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Catch-22: Chapters 5-8
Chapters Read: 5. Chief White Halfoat, 6. Hungry Joe, 7. McWatt, 8. Lieutenant Scheisskopf
Page reached:: 76 of 448 (16.96%).
Status Report: On the one hand, the "Who's On First" routine is getting wearisome; on the other, the book is a pretty easy read ("because of" or "despite of" the schtick, I haven't yet decided), so I'm not sure it matters. Still, I hope this doesn't become one of those novels I find myself devouring at every available opportunity not because it is compulsively readable but simply because I want it to be over.
Now my biggest concern is the sheer number of people to which we have been introduced. Heller uses more characters than most authors use verbs, and this may prove to be a problem. I have the mental wherewithal to hold about four characters in my head during any given story, and then only if they are all suitably distinct--preferably one man, one woman, one child, and a pet of some sort, all with wildly divergent names. I'm the kind of guy who can lose track of the characters in My Dinner With Andre.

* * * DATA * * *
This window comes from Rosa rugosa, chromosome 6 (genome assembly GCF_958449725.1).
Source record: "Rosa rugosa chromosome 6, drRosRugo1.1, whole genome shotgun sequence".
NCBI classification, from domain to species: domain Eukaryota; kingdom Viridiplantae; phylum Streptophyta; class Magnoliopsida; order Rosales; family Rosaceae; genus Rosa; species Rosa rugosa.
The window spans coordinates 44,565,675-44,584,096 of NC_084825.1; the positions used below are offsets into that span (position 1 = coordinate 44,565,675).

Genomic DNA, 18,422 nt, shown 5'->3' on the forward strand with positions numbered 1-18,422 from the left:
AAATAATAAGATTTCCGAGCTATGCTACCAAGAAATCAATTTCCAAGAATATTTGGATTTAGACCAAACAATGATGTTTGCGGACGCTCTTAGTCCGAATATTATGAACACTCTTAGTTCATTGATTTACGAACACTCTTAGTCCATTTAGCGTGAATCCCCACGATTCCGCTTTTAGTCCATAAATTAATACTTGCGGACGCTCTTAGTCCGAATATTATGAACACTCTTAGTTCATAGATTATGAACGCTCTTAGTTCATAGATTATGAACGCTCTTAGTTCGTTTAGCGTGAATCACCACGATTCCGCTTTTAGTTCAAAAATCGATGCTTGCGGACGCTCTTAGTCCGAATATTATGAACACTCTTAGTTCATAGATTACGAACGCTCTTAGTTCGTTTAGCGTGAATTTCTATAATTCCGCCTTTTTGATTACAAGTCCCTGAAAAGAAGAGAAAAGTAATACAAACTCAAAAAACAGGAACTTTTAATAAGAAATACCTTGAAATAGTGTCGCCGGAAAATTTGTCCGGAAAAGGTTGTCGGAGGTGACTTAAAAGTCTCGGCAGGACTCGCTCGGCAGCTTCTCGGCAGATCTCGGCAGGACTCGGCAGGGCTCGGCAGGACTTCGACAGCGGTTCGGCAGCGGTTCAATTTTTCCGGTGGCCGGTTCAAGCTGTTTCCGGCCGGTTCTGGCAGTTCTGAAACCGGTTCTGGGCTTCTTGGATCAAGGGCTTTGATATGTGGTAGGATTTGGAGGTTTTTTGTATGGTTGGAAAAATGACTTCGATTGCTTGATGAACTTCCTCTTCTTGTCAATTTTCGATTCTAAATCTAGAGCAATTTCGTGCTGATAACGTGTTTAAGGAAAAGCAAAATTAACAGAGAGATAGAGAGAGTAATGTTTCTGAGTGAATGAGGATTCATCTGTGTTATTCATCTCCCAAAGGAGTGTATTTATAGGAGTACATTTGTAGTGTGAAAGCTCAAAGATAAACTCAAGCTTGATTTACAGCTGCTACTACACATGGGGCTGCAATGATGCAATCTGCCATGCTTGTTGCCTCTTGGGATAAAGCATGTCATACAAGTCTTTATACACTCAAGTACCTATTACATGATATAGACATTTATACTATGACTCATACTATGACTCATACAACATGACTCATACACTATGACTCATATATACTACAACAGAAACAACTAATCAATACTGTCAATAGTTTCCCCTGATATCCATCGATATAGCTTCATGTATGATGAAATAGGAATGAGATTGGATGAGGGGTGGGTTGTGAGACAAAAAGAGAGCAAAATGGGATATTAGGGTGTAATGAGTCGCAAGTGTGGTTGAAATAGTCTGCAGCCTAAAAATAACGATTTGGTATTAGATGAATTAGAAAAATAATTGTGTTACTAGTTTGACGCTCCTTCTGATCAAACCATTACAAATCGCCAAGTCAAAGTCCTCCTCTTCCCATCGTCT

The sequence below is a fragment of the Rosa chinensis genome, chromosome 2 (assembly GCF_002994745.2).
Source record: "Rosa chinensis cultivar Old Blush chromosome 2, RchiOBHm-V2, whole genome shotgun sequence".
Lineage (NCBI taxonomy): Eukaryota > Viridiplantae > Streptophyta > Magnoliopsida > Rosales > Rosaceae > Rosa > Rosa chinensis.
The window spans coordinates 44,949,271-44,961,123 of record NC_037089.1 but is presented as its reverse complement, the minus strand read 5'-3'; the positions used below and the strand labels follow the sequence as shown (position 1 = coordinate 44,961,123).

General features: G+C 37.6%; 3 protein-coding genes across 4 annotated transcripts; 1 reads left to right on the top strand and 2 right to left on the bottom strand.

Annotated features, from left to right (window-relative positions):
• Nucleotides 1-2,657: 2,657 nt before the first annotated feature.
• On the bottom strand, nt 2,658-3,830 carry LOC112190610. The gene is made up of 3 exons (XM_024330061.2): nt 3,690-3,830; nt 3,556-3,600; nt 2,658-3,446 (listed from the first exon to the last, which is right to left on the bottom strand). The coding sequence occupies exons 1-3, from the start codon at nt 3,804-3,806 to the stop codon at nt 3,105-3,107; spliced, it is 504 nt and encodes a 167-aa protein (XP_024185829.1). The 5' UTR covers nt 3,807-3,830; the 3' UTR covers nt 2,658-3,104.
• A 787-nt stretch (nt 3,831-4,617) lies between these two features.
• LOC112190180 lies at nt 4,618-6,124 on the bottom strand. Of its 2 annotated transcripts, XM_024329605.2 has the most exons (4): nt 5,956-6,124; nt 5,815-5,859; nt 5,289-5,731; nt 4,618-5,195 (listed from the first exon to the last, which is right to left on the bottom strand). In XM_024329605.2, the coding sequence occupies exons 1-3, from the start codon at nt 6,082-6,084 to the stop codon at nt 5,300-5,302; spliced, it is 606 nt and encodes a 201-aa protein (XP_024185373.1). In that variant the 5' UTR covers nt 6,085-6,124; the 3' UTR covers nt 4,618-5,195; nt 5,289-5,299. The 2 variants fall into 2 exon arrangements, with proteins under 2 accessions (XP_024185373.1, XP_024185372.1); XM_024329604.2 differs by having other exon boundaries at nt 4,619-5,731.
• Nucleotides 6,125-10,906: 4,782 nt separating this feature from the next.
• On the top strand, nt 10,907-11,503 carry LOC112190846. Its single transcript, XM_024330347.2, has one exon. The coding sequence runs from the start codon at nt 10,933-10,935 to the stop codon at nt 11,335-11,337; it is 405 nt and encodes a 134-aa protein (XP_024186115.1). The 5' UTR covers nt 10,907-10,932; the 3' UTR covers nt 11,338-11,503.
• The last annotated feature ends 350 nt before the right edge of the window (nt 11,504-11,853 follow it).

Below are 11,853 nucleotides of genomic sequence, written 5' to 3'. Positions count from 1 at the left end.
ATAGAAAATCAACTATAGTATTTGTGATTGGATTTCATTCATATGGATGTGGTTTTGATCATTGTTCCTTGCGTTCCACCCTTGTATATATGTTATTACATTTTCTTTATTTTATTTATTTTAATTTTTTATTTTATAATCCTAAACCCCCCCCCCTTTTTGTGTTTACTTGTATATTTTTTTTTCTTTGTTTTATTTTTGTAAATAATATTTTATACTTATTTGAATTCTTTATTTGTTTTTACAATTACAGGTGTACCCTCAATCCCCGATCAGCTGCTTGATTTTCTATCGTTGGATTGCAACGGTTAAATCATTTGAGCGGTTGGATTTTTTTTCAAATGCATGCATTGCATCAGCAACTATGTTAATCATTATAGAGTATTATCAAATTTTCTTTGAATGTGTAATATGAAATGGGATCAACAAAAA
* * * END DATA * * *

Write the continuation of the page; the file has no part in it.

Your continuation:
Worse, it's never obvious, in Catch-22, which characters are "real" (i.e., essential to the alleged plot, which people swear is going to stroll onto the scene at some point) and which are just extended shaggy-dog jokes, never to be seen again. I'll tell you this much: any character that doesn't surface at least once every third chapter is going down my memory hole. Even as I typed the chapter titles above I was, like, "Chief White Who?"
Fun book, so far. That said, this dog-chasing-its-tail style of writing is certainly not for everyone. I'm at the point now where I can, with some confidence, make two predictions: after I finish reading Catch-22, I (1.) will have enjoyed it, and (2) will not begrudge anyone who hated it.
Clevinger was one of those people with lots of intelligence and no brains, and everyone knew it except those who soon found it out. In short, he was a dope. He often looked to Yossarian like one of those people hanging around modern museums with both eyes together on one side of a face. It was an illusion, of course, generated by Clevinger's predilection for staring fixedly at one side of a question and never seeing the other side at all.
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